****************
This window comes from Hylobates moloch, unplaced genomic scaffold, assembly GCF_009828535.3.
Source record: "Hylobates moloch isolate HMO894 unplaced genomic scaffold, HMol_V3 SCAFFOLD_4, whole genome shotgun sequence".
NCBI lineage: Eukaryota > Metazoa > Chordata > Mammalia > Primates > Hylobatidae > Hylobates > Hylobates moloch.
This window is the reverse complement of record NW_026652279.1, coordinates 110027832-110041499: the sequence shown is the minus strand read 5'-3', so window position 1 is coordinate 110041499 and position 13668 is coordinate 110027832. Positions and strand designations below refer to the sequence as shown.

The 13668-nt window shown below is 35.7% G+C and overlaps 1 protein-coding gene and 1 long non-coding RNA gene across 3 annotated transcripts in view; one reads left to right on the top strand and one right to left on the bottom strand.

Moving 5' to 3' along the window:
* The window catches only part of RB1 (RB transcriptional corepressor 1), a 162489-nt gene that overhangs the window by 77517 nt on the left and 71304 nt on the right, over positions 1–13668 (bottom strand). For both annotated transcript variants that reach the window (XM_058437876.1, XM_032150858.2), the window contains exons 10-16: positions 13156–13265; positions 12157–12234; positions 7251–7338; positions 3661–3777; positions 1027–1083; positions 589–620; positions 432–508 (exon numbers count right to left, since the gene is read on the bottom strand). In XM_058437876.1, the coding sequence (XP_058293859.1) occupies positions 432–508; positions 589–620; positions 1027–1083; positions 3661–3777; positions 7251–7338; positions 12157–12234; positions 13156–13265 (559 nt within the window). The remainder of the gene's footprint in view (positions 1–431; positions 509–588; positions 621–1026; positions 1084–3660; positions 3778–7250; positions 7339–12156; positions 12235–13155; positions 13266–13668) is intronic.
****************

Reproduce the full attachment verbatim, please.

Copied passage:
This window comes from Hylobates moloch, unplaced genomic scaffold, assembly GCF_009828535.3.
Source record: "Hylobates moloch isolate HMO894 unplaced genomic scaffold, HMol_V3 SCAFFOLD_4, whole genome shotgun sequence".
NCBI lineage: Eukaryota > Metazoa > Chordata > Mammalia > Primates > Hylobatidae > Hylobates > Hylobates moloch.
This window is the reverse complement of record NW_026652279.1, coordinates 110027832-110041499: the sequence shown is the minus strand read 5'-3', so window position 1 is coordinate 110041499 and position 13668 is coordinate 110027832. Positions and strand designations below refer to the sequence as shown.

The 13668-nt window shown below is 35.7% G+C and overlaps 1 protein-coding gene and 1 long non-coding RNA gene across 3 annotated transcripts in view; one reads left to right on the top strand and one right to left on the bottom strand.

Moving 5' to 3' along the window:
* The window catches only part of RB1 (RB transcriptional corepressor 1), a 162489-nt gene that overhangs the window by 77517 nt on the left and 71304 nt on the right, over positions 1–13668 (bottom strand). For both annotated transcript variants that reach the window (XM_058437876.1, XM_032150858.2), the window contains exons 10-16: positions 13156–13265; positions 12157–12234; positions 7251–7338; positions 3661–3777; positions 1027–1083; positions 589–620; positions 432–508 (exon numbers count right to left, since the gene is read on the bottom strand). In XM_058437876.1, the coding sequence (XP_058293859.1) occupies positions 432–508; positions 589–620; positions 1027–1083; positions 3661–3777; positions 7251–7338; positions 12157–12234; positions 13156–13265 (559 nt within the window). The remainder of the gene's footprint in view (positions 1–431; positions 509–588; positions 621–1026; positions 1084–3660; positions 3778–7250; positions 7339–12156; positions 12235–13155; positions 13266–13668) is intronic.